As the site has grown, we’ve looked more and more to our audience for guidance. In the newsletter, on social media and on the blog we often ask readers what they’d like to see on TextileArtist.org. We’ve also surveyed artists about their biggest struggles and challenges. We then address these issues, either by enlisting the help of an expert in the appropriate field to write for us, or researching like crazy.
We’re constantly testing new types of content to see what garners the best response from our audience. We also do ongoing keyword research to see what people are typing into Google in relation to textile and fiber art; this helps us widen our reach.
After your first year, who is your biggest audience?
Fairly early on we started asking people when they signed up to the newsletter whether they were artists or art enthusiasts, so we know with certainty that our audience is made up overwhelmingly of textile artists.
To begin with we were hedging our bets a little with the content, but now it’s very much aimed at practitioners. So, although our goal is still to promote textile art, we also offer creative and professional developmental guidance. We’ve had guest articles from experts covering a range of subjects from submitting art to galleries to hanging textile art.
As we’re both tech-savvy and very familiar with online promotion (from our various lines of work) we also cover lots of ways for textile artists to use the internet as a selling tool. We recently released a series of free tutorials with the aim of making it really simple for artists to build their own online portfolio website.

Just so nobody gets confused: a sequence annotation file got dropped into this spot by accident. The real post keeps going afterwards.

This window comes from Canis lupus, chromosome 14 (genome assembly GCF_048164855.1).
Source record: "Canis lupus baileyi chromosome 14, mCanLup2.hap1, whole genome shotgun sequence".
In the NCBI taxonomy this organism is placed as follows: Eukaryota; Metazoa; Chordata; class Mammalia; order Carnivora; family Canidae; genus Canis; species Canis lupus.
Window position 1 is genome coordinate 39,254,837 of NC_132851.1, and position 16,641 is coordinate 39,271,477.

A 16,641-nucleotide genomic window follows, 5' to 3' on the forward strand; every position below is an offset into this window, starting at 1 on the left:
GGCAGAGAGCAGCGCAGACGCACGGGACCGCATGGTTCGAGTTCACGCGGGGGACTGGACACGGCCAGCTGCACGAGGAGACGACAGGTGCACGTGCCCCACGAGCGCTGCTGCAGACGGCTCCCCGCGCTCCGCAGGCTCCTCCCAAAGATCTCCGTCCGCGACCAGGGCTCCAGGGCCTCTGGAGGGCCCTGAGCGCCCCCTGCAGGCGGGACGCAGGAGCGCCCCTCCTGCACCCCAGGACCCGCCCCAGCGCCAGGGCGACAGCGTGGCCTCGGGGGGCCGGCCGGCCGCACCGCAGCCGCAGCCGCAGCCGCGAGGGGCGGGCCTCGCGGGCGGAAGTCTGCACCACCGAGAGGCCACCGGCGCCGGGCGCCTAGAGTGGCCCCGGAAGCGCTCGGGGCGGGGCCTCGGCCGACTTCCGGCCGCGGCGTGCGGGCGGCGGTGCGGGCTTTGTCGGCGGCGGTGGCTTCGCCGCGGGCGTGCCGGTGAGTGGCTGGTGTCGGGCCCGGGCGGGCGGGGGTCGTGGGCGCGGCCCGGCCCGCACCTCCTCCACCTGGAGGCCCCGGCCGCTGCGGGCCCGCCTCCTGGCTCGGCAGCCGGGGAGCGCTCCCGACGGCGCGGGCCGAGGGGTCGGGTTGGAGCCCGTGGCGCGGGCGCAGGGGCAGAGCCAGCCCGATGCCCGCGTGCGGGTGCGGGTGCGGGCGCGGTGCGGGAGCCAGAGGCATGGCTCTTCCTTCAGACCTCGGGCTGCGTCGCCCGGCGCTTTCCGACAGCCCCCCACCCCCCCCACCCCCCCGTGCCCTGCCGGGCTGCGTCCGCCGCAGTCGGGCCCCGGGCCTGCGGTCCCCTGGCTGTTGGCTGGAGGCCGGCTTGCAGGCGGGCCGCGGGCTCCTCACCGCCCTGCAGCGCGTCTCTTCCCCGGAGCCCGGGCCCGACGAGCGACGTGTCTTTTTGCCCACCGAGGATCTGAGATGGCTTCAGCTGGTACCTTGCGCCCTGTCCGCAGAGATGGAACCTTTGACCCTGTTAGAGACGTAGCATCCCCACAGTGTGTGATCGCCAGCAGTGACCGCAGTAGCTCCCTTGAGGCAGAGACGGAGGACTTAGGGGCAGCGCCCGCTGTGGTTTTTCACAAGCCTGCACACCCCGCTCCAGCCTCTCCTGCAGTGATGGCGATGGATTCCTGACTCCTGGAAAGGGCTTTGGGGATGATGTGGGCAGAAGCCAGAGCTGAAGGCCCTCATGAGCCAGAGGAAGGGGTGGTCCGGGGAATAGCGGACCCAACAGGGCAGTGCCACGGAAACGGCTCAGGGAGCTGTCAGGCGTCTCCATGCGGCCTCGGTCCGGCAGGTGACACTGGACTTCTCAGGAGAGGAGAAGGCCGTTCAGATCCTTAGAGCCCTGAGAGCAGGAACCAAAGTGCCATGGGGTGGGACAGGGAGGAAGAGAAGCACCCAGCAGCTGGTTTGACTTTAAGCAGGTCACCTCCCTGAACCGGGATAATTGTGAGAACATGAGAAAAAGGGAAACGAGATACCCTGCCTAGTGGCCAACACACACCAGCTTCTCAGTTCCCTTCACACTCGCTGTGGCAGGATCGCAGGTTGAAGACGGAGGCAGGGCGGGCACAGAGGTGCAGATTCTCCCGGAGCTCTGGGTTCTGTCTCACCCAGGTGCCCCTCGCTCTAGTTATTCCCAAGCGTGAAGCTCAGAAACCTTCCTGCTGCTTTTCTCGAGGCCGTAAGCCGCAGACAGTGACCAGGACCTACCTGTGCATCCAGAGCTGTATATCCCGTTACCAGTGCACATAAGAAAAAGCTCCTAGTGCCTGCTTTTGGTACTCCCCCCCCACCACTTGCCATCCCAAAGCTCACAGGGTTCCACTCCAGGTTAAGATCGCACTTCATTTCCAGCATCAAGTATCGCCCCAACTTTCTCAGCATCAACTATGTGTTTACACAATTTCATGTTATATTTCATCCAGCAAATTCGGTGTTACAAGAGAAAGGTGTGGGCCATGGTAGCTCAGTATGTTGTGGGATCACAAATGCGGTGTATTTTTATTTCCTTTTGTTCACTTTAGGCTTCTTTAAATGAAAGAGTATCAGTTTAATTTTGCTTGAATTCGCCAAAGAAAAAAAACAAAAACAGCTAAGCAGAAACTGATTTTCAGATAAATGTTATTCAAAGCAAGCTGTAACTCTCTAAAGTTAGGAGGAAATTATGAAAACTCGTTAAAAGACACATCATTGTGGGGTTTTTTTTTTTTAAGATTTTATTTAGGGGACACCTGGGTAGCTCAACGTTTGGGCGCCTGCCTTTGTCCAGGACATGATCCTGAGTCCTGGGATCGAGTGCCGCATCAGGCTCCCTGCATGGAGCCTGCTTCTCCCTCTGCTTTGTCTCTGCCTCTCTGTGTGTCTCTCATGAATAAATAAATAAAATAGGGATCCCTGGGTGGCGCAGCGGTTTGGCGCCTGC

How is TextileArtist.org different? What does it offer that others do not?
I think we offer an environment that is both familiar and surprising. Artists are in the company of their peers on TextileArtist.org, but hopefully they’re also being exposed to fresh ideas and innovation in textile art as well as new ways of thinking about how they operate both creatively and as business-people.
The resource we’re building is not only about artistic inspiration; we are committed to helping artists get the most out of their work once it is made. That’s one of the reasons we started the web design strand of the site at websites.textileartist.org to build online promotional platforms for individuals to specifically showcase their textile art.
Knowing what you know now, would you have done anything differently?
I wouldn’t do anything differently. We’ve made some mistakes, of course, and we’ll make many more; that’s how we learn what works and what doesn’t.
Building the site, working with such talented artists and seeing the community grow has been a true privilege.
Joseph Pitcher (UK) runs www.textileartist.org with his brother Sam. The aim of the site is to elevate fiber art to a level at which it garners a similar respect to ‘fine art’, to promote talented practitioners in this field and to offer inspiration and advice to artists on a number of related topics.
He is an actor, director, voice-over artist, inventor of the board game Game for Fame, art enthusiast and son of textile artist Sue Stone.